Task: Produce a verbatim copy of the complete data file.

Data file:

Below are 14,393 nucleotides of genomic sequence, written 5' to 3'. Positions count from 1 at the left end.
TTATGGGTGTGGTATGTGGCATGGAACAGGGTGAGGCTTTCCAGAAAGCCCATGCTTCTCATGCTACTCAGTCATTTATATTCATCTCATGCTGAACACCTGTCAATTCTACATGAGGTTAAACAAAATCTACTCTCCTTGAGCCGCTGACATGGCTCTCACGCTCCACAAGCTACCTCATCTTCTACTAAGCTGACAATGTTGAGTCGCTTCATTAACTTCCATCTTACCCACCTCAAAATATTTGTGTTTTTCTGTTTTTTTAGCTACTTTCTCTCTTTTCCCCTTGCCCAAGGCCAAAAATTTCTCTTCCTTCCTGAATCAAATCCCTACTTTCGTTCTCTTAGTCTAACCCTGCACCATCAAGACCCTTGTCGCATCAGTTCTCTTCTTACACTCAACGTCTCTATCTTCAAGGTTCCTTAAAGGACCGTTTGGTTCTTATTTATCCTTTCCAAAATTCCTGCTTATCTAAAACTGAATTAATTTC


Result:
Below are 14,393 nucleotides of genomic sequence, written 5' to 3'. Positions count from 1 at the left end.
TTATGGGTGTGGTATGTGGCATGGAACAGGGTGAGGCTTTCCAGAAAGCCCATGCTTCTCATGCTACTCAGTCATTTATATTCATCTCATGCTGAACACCTGTCAATTCTACATGAGGTTAAACAAAATCTACTCTCCTTGAGCCGCTGACATGGCTCTCACGCTCCACAAGCTACCTCATCTTCTACTAAGCTGACAATGTTGAGTCGCTTCATTAACTTCCATCTTACCCACCTCAAAATATTTGTGTTTTTCTGTTTTTTTAGCTACTTTCTCTCTTTTCCCCTTGCCCAAGGCCAAAAATTTCTCTTCCTTCCTGAATCAAATCCCTACTTTCGTTCTCTTAGTCTAACCCTGCACCATCAAGACCCTTGTCGCATCAGTTCTCTTCTTACACTCAACGTCTCTATCTTCAAGGTTCCTTAAAGGACCGTTTGGTTCTTATTTATCCTTTCCAAAATTCCTGCTTATCTAAAACTGAATTAATTTC